Pro-sex. Pro-porn. Pro-knowing the difference.

The Entrepreneur Who Wants You to Make Love, Not Porn / Priceonomics

Written by  Alex Mayyasi for Priceonomics.  Originally published on December 15th, 2015.


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Cindy Gallop never intended to get into sextech.

Today she is the CEO of a small startup, a video platform called Make Love Not Porn, whose members pay $5 to stream videos submitted by content creators. Its premise is unorthodox, even for the contrarian atmosphere of Silicon Valley. 

In a world of abundant, free porn, Gallop is asking people to pay to watch videos of ordinary people having sex. And in a world in which having a nude picture online is most people’s worst nightmare, she is asking people to publicly share videos of themselves having sex. 

But it all started with an observation from her sex life. 

“Make Love Not Porn is a total, complete, and utter accident,” Cindy Gallop tells us, as we talk over Skype. “This issue would never have crossed my mind if I had not experienced it so intimately and personally.”

The issue Gallop is referring to is the fact that porn has, by default, become sex-ed for young people. And as Gallop explained in a 4-minute, tour de force TED Talk in 2009, she realized this because she dates younger men. 

When Gallop dated men who modeled their behavior in bed on porn, she communicated her preferences. But she worried about “the young girl whose boyfriend wants to come on her face… and hardcore porn has taught her that all men love coming on women’s faces, all women love having their faces come on, therefore she must let him come on her face and pretend to like it.” 

So Gallop, a former advertising executive, decided to do something about “the creeping ubiquity of hardcore pornography.” She created a “clunky, little website,”makelovenotporn.com, which compared the practices of hardcore porn with the messy reality of real world sex, and she launched it at TED.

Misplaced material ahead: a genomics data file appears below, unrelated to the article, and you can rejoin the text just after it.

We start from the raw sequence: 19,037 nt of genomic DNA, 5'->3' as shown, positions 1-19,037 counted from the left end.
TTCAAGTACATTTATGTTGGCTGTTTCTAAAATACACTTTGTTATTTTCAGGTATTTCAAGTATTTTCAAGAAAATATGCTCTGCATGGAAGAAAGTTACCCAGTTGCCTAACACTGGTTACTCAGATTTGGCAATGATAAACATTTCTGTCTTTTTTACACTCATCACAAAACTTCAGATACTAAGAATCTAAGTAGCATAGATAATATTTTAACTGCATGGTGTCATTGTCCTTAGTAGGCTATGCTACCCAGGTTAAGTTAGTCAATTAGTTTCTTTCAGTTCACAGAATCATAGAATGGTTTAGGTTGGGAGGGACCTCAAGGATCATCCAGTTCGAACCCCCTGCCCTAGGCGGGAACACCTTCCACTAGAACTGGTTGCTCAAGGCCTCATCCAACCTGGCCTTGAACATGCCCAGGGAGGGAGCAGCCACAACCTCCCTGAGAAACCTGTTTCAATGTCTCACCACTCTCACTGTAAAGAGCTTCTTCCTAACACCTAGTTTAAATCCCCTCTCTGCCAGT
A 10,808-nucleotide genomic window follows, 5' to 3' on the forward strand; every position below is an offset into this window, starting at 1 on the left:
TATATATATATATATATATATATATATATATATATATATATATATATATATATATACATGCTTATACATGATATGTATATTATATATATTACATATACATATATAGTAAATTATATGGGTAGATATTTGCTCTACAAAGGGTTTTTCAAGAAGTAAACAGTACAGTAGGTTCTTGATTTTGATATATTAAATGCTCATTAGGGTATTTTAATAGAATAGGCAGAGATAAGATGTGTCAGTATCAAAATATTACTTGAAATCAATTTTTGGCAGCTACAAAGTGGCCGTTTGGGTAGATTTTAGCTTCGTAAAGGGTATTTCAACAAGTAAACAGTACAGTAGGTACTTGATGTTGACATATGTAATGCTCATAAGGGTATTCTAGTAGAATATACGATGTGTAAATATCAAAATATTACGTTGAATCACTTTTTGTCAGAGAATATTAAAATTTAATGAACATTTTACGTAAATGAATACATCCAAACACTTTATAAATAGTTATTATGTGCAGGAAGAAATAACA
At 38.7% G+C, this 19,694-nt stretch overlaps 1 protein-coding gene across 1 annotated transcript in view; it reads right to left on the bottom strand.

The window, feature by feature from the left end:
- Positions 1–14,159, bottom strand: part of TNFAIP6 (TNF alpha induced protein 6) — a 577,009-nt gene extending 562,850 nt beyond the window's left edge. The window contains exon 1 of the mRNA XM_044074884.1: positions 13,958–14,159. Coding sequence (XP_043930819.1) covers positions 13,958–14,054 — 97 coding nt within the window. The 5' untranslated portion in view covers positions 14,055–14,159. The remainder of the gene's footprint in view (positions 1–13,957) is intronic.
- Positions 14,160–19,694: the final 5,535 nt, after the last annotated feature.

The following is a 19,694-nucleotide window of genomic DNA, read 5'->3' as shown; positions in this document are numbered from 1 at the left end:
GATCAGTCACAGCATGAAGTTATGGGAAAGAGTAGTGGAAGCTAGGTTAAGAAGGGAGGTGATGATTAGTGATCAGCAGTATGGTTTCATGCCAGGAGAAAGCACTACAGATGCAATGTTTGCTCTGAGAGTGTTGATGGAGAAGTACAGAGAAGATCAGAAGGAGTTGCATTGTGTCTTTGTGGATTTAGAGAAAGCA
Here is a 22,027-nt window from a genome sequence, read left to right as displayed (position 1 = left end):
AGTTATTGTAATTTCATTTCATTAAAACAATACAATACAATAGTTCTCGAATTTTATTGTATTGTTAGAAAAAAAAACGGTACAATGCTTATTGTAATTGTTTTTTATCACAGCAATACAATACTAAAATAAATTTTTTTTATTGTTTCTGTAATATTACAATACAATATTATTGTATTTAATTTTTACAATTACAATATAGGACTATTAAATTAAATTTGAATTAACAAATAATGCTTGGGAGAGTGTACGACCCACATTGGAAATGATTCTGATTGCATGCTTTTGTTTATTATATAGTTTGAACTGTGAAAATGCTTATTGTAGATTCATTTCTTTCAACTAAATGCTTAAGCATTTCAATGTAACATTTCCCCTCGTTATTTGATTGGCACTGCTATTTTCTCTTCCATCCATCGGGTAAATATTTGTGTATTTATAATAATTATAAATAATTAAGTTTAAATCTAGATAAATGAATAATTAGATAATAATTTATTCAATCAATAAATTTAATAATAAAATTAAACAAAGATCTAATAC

…She decided to start a business, MakeLoveNotPorn.tv, because, as she explains, “I knew, if I wanted to find a way to counter the default of porn as sex-ed globally, I had to come up with something that had the potential to one day be just as all-pervasive in our society as porn currently is.”

She faced a daunting challenge. While it is a maxim of startup world that many great business ideas originally sound like bad ideas, Make Love Not Porn (MLNP) sounded particularly farfetched: MLNP would be a video platform for real world sex. Anyone could submit videos of himself or herself masturbating or having real, unstaged sex. Members would pay $5 to stream videos, and MLNP would split the profits 50-50 with its “Make Love Not Porn stars.” 

MLNP exemplifies Gallop’s belief, which she very much wants to tell you about, that the business model of the future is: shared values + shared action = shared profits (financial and social). She and her team describe the mission of MLNP as improving our sex lives for the better.

Today, MLNP has neither failed nor achieved remarkable success. Two years after its launch, it is in public beta and, according to Gallop, earns revenues in the low five-figures each month. 

A market does exist for real world sex videos. Around 100 Make Love Not Porn stars are sharing sex tapes with impressive enthusiasm, and a small but enthusiastic community pays to watch them.

Instead the biggest obstacles have been what is usually the easy part of starting a business: opening a bank account, sending emails to a list of members, and accepting Visa. Because as Gallop says, “My team and I fight a battle every day to build makelovenotporn.tv—an honest, transparent, ethical business with a social mission—because we are barred from using the business infrastructure that other tech start-ups take for granted.” 

“The small print always says ‘No adult content’.”


Head over the the original piece to learn more about Make Love Not Porn!

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